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David Harum eBook

This eBook from the Gutenberg Project consists of approximately 311 pages of information about David Harum.

“Only about six months,” she replied.  “We have been at one or another of the German Spas most of the time, as we went abroad for Mr. Carling’s health, and we are on our way home on about such an impulse as that which started us off—­he thinks now that he will be better off there.”

“I am afraid you have not derived much pleasure from your European experiences,” said John.

“Pleasure!” she exclaimed.  “If ever you saw a young woman who was glad and thankful to turn her face toward home, I am that person.  I think that one of the heaviest crosses humanity has to bear is to have constantly to decide between two or more absolutely trivial conclusions in one’s own affairs; but when one is called upon to multiply one’s useless perplexities by, say, ten, life is really a burden.

“I suppose,” she added after a pause, “you couldn’t help hearing our discussions at dinner the other night, and I have wondered a little what you must have thought.”

“Yes,” he said, “I did hear it.  Is it the regular thing, if I may ask?”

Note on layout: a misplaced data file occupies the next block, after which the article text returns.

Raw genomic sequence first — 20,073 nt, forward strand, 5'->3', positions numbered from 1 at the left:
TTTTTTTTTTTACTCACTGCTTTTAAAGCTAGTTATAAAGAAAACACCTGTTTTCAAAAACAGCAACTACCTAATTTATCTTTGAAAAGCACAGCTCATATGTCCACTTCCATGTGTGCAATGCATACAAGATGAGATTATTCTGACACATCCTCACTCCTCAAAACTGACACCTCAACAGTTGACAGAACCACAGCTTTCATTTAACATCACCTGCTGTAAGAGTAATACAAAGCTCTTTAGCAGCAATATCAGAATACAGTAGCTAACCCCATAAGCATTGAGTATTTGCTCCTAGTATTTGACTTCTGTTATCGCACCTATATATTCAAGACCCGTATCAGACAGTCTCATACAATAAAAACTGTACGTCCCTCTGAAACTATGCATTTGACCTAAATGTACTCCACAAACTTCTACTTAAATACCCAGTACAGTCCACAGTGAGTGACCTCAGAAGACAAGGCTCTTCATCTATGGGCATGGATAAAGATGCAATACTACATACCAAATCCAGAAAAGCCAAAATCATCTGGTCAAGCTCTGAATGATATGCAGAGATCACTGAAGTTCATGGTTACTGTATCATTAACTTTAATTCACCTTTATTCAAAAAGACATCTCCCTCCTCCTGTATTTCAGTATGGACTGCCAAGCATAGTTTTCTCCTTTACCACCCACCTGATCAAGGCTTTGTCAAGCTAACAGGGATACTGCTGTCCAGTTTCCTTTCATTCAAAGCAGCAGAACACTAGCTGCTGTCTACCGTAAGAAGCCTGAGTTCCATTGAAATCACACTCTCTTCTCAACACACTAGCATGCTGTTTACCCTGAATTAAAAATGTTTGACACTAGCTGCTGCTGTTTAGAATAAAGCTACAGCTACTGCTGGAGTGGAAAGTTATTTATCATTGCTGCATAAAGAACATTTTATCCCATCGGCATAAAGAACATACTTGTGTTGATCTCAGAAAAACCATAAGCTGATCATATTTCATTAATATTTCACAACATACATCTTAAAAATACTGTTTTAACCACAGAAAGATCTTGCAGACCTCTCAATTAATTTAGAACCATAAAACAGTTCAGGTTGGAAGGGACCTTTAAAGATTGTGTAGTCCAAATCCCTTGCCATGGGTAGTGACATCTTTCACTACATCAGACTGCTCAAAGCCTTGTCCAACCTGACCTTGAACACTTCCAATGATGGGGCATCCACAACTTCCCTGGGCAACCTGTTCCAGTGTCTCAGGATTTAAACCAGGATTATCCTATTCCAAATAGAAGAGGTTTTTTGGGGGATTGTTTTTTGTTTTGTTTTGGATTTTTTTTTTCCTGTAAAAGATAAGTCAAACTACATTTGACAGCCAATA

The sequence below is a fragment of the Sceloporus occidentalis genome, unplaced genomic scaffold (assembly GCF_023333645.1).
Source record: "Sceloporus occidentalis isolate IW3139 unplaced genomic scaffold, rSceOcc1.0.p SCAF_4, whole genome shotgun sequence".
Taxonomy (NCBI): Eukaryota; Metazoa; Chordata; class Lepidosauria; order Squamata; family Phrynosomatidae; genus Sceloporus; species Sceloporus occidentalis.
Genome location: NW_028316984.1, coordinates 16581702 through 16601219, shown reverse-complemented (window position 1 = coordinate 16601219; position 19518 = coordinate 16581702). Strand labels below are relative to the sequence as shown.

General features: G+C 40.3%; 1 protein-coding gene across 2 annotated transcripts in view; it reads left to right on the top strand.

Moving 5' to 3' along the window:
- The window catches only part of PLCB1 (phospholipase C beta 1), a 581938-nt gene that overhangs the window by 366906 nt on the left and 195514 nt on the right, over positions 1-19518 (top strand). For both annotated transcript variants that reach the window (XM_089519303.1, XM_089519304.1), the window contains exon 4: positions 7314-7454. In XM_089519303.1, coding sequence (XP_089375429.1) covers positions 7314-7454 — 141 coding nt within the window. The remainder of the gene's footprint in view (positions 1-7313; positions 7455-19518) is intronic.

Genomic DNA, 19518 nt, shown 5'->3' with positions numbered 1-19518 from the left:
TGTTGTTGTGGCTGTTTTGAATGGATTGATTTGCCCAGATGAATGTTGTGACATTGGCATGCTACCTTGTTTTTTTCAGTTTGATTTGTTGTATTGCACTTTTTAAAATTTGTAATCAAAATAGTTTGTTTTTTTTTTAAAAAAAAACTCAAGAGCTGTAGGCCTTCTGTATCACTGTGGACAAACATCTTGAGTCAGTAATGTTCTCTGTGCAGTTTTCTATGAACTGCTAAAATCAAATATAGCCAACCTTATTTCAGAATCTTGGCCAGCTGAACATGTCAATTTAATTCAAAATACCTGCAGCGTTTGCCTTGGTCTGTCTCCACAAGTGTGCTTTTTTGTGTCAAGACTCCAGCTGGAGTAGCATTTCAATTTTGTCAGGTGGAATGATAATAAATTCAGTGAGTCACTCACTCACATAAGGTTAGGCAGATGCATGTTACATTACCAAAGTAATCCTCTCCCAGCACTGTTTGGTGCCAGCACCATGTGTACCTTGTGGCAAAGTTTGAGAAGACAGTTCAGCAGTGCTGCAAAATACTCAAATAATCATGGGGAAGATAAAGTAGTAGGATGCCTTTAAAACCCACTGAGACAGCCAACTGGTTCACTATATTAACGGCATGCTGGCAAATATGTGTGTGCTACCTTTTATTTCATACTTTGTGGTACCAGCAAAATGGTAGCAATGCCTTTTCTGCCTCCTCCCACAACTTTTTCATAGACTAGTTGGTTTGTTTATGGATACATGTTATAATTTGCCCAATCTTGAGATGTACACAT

“Oh, yes,” she replied, with a tone of sadness; “it has grown to be.”

“It must be very trying at times,” John remarked.

“It is, indeed,” she said, “and would often be unendurable to me if it were not for my sense of humor, as it would be to my sister if it were not for her love, for Julius is really a very lovable man, and I, too, am very fond of him.  But I must laugh sometimes, though my better nature should rather, I suppose, impel me to sighs.’”

“‘A little laughter is much more worth,’” he quoted.

CHAPTER IV.

They were leaning upon the rail at the stern of the ship, which was going with what little wind there was, and a following sea, with which, as it plunged down the long slopes of the waves, the vessel seemed to be running a victorious race.  The sea was a deep sapphire, and in the wake the sunlight turned the broken water to vivid emerald.  The air was of a caressing softness, and altogether it was a day and scene of indescribable beauty and inspiration.  For a while there was silence between them, which John broke at last.

“I suppose,” he said, “that one would best show his appreciation of all this by refraining from the comment which must needs be comparatively commonplace, but really this is so superb that I must express some of my emotion even at the risk of lowering your opinion of my good taste, provided, of course, that you have one.”

“Well,” she said, laughing, “it may relieve your mind, if you care, to know that had you kept silent an instant longer I should have taken the risk of lowering your opinion of my good taste, provided, of course, that you have one, by remarking that this was perfectly magnificent.”

“I should think that this would be the sort of day to get Mr. Carling on deck.  This air and sun would brace him up,” said John.

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